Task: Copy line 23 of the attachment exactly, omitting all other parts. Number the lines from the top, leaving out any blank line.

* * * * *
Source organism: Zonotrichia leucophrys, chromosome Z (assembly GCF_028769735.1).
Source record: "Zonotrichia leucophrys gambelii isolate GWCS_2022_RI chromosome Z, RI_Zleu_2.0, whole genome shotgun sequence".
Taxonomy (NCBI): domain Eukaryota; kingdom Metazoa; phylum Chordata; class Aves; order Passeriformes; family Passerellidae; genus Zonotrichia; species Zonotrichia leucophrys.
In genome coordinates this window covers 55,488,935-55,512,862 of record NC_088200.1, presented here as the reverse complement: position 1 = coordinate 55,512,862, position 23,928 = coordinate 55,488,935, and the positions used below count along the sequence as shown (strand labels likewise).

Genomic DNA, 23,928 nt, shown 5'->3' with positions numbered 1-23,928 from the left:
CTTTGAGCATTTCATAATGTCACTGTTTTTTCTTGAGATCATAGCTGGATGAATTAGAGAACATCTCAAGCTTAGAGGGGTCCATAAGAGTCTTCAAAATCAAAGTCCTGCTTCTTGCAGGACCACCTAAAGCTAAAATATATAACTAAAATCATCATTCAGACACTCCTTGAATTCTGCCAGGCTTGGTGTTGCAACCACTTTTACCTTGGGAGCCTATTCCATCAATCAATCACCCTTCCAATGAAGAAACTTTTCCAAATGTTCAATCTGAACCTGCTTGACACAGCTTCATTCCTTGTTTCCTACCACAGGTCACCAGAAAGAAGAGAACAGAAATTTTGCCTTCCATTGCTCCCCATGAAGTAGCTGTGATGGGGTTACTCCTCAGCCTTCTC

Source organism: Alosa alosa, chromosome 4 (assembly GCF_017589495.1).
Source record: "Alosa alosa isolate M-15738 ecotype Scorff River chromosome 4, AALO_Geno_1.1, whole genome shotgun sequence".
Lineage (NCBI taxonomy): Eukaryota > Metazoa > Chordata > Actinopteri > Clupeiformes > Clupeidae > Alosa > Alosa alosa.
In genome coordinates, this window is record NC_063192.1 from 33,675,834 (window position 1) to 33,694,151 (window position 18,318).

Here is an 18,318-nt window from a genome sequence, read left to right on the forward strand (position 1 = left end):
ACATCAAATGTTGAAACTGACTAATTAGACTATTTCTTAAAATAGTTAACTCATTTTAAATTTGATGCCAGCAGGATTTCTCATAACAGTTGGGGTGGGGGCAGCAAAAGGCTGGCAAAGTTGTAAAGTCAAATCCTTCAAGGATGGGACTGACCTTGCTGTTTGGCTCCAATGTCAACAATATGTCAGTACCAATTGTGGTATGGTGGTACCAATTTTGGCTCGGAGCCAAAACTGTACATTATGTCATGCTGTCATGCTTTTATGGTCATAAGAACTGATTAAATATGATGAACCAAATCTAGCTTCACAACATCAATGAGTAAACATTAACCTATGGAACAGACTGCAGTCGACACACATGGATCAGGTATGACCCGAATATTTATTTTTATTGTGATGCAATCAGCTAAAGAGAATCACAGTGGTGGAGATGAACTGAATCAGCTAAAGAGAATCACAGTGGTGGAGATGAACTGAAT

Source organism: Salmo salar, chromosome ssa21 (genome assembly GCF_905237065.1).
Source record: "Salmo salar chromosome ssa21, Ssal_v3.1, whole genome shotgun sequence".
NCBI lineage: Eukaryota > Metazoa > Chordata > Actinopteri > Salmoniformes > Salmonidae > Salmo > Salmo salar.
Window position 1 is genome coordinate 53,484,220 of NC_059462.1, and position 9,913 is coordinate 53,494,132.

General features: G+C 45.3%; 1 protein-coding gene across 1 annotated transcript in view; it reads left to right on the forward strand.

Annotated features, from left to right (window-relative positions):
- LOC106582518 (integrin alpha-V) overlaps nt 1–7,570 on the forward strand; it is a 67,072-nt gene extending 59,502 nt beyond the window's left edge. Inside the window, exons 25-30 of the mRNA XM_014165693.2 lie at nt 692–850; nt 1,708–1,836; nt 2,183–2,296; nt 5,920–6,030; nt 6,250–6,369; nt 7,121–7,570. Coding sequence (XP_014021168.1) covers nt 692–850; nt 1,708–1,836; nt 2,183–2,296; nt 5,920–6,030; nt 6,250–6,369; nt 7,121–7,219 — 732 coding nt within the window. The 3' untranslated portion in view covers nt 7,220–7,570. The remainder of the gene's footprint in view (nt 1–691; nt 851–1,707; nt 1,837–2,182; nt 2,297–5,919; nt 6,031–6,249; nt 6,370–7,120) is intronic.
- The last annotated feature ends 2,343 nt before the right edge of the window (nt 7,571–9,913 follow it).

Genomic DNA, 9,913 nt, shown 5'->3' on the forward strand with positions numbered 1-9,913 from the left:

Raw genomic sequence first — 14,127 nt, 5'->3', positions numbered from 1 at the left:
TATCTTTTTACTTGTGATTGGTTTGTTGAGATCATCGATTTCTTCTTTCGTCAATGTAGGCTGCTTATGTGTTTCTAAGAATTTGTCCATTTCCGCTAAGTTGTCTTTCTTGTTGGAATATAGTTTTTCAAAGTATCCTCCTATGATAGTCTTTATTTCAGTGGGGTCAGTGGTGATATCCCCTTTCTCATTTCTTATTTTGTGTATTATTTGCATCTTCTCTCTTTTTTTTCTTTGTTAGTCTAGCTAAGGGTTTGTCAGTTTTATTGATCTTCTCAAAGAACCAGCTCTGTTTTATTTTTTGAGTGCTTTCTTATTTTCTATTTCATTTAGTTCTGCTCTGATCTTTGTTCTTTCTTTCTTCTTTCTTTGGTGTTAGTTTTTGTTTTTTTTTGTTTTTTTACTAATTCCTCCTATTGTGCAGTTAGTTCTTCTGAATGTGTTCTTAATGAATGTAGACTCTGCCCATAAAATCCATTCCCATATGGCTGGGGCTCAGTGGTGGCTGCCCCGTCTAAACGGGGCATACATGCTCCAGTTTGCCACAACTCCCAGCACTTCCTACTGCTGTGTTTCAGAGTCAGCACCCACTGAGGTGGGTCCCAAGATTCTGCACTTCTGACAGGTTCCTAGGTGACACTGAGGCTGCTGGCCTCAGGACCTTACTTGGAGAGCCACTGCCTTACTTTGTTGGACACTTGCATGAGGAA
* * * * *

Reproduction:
TATCTTTTTACTTGTGATTGGTTTGTTGAGATCATCGATTTCTTCTTTCGTCAATGTAGGCTGCTTATGTGTTTCTAAGAATTTGTCCATTTCCGCTAAGTTGTCTTTCTTGTTGGAATATAGTTTTTCAAAGTATCCTCCTATGATAGTCTTTATTTCAGTGGGGTCAGTGGTGATATCCCCTTTCTCATTTCTTATTTTGTGTATTATTTGCATCTTCTCTCTTTTTTTTCTTTGTTAGTCTAGCTAAGGGTTTGTCAGTTTTATTGATCTTCTCAAAGAACCAGCTCTGTTTTATTTTTTGAGTGCTTTCTTATTTTCTATTTCATTTAGTTCTGCTCTGATCTTTGTTCTTTCTTTCTTCTTTCTTTGGTGTTAGTTTTTGTTTTTTTTTGTTTTTTTACTAATTCCTCCTATTGTGCAGTTAGTTCTTCTGAATGTGTTCTTAATGAATGTAGACTCTGCCCATAAAATCCATTCCCATATGGCTGGGGCTCAGTGGTGGCTGCCCCGTCTAAACGGGGCATACATGCTCCAGTTTGCCACAACTCCCAGCACTTCCTACTGCTGTGTTTCAGAGTCAGCACCCACTGAGGTGGGTCCCAAGATTCTGCACTTCTGACAGGTTCCTAGGTGACACTGAGGCTGCTGGCCTCAGGACCTTACTTGGAGAGCCACTGCCTTACTTTGTTGGACACTTGCATGAGGAA